Breakthrough treatments that require companion diagnostics also could be potentially problematic, as the development, validation and approval of the diagnostic may not be able to keep pace with the drug’s abbreviated clinical development program.
Under FDASIA, sponsors must request that their product be designated as a breakthrough therapy, and FDA must respond within 60 days. For drugs receiving the designation, the agency must work in a variety of ways to expedite the products’ development and review, including providing timely advice to the sponsor to ensure the development program is as efficient as possible and involving senior managers and experienced review staff in a collaborative cross-disciplinary review.
Under the law, FDA must issue draft guidance by January 2014 on the process and criteria for making designations and actions the agency will take to expedite development and review.
What about international harmonization? During the development of the FDASIA legislation, Woodcock cited the need for FDA and EMA to “be on the same page” about abbreviated development programs for breakthrough therapies. And, according to a conference issues brief, absent an equivalent development pathway in the EU, “drugs that receive breakthrough designation in the U.S. may still be required to go through the traditional drug development pathway for EMA approval. These differing requirements may make the breakthrough pathway an unattractive option for drug sponsors.’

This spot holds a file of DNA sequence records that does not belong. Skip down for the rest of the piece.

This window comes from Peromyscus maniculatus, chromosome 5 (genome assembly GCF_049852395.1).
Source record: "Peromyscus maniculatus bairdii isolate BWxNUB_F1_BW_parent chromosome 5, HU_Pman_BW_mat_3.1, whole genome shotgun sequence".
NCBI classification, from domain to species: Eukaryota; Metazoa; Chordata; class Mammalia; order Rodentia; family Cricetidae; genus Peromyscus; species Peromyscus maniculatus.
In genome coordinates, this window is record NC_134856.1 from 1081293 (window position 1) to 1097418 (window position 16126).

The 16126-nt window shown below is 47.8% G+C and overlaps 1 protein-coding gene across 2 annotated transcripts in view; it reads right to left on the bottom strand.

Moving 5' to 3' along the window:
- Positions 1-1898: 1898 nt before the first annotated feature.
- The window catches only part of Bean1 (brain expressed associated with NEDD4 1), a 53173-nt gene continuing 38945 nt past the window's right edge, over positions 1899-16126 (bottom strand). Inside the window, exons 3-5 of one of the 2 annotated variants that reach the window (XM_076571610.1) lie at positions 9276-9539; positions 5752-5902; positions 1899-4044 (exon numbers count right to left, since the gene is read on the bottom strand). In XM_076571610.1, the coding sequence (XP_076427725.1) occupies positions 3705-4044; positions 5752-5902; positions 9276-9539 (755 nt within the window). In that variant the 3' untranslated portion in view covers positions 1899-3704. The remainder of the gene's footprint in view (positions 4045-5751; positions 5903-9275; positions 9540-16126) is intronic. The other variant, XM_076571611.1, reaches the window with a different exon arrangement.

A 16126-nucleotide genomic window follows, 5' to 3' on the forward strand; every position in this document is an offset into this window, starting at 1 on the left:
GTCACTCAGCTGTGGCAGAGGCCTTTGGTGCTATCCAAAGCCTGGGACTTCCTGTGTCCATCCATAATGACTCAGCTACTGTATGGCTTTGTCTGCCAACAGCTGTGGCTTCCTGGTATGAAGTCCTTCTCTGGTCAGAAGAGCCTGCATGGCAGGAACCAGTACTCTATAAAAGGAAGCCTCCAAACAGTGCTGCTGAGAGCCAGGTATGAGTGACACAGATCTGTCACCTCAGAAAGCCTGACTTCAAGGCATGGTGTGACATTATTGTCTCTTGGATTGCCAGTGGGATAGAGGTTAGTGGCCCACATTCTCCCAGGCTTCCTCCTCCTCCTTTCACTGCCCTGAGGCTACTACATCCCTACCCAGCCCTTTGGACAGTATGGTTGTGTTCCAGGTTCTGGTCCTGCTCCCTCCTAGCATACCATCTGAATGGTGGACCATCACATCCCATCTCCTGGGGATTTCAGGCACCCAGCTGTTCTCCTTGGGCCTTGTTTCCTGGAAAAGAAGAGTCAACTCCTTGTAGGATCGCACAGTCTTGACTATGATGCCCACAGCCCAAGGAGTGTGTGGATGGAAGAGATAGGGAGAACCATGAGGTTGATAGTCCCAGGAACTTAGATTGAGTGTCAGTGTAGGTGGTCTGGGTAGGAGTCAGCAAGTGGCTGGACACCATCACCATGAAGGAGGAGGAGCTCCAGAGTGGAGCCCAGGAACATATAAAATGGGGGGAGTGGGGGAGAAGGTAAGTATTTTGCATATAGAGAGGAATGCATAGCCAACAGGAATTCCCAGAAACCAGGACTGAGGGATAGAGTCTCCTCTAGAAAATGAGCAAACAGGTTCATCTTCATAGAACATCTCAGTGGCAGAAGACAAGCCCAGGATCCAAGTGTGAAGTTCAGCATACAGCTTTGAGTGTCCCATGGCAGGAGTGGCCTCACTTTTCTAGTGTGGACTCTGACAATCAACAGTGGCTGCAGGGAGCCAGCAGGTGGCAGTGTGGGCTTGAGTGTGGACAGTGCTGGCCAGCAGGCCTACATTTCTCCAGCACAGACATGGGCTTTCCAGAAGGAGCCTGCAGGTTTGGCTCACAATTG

Richard Pazdur raised the question as to what happens when subsequent studies of a breakthrough-designated product fail to confirm the encouraging efficacy signal seen early in development. Bob Temple suggested the agency’s guidance on breakthrough designations would account for such a scenario. “The concept clearly includes the possibility that it looked really good at first and then now it doesn’t and so it’s designation could go away,” he said. “I’m sure there will be a provision for that.”
That's one thing we can most certainly be sure of. Caveat emptor.
“PR” does not stand for “Post Regulatory” – nor should it.
Via an untitled letter concerning a pitch letter, the FDA sent out an important holiday reminder that press materials are, indeed, regulated speech.
The target of the October 31st letter was Cornerstone Therapeutics. Their press release for its Curosurf (indicated for rescue treatment of premature infants experiencing Respiratory Distress Syndrome) was, according to the FDA, false and misleading due to omission of risk info and presentation of unsubstantiated superiority claims. A pretty standard objection, and an obvious mistake that should have been avoided by the Cornerstone communications staff.